Research on Life Skills Training

Psychotherapy Theory Research Practice 18(1):117-122 · December 1980

Richard Corriere and his co-authors in an article published in the journal Journal of Psychotherapy Theory Research & Practice  research on 221 patients as patients learned new skills.  Their research showed that when compared to a control group patients increased their scores in the Personal Orientation Inventory which measures self-actualization and their positive scores on the Eysenck Personality Inventory which measures neutroticism vs. extraversion

The inspiration behind the research was from Corriere’s interest in anthropology and the research on the  Senoi Tribe in Malaysia.  The Senoi focused on the development of the positive dream and waking behavior as supported by AbrahamMaslow and Carl Rogers.

Corriere and his co-workers developed a program which enable people to identify the skills they need to achieve their life goals. Skills which could be learn through practice and peer support.  The most radical proposition was that people could help each other rather than relying solely on professional help.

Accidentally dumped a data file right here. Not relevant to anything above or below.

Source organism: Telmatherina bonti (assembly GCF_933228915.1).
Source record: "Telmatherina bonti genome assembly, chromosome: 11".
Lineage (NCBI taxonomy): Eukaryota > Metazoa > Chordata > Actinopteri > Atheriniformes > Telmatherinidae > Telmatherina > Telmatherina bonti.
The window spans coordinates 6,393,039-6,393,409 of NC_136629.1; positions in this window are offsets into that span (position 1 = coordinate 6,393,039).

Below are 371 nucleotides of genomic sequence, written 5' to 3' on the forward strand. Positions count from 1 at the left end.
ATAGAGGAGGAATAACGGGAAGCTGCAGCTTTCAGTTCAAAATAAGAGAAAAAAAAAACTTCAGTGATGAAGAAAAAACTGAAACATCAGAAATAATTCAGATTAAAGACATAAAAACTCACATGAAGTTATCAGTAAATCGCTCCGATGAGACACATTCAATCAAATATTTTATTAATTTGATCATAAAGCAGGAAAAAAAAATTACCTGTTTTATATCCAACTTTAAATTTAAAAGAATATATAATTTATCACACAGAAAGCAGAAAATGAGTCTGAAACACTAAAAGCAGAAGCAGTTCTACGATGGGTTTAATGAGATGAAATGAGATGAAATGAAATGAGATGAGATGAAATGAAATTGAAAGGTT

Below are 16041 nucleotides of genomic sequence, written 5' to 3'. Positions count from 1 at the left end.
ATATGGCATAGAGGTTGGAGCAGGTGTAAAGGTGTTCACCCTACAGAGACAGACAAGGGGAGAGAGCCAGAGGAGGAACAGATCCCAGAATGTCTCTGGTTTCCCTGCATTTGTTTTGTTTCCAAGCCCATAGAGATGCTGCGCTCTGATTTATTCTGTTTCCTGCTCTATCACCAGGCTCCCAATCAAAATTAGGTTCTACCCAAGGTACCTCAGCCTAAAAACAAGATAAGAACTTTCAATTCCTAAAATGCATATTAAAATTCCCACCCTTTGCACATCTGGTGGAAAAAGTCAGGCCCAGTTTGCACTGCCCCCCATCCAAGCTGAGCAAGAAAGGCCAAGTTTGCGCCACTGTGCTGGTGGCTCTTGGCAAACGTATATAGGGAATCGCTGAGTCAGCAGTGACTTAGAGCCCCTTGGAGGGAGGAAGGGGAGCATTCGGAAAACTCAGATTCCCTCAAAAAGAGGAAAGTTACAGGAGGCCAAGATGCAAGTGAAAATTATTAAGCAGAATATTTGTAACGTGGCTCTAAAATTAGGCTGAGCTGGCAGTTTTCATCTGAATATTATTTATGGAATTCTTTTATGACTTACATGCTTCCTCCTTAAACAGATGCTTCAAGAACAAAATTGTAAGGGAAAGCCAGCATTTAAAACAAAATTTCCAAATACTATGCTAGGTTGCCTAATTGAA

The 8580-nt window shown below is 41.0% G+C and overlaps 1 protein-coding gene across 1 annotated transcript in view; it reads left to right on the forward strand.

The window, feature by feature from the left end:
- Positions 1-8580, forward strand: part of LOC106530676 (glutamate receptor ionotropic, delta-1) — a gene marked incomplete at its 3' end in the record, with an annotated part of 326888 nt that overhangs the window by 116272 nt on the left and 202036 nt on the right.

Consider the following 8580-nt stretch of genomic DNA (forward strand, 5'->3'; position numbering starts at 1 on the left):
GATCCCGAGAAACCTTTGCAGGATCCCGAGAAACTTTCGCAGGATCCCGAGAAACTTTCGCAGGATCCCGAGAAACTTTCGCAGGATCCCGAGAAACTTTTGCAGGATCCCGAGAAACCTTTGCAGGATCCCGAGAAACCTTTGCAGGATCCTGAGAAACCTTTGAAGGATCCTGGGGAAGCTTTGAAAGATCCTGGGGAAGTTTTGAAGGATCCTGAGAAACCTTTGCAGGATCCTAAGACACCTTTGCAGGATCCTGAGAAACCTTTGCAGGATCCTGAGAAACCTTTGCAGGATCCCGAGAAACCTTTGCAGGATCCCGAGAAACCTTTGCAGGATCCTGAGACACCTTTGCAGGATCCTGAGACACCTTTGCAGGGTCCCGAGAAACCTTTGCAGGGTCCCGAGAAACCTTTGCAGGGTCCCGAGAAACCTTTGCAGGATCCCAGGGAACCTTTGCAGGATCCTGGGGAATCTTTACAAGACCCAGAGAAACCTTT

Corriere’s ideas on bringing the idea of Psychological Fitness are found in his three books:  Life Zones Source, Source Italian  Psychological Fitness  Psychological Fitness, Source French  and Going Sane GS Source,  Source German.  Each of the three books builds on the concept that few people are truly mentally disturbed and most people suffer because they lack basic life skills.  Skills which can be learned through practice.


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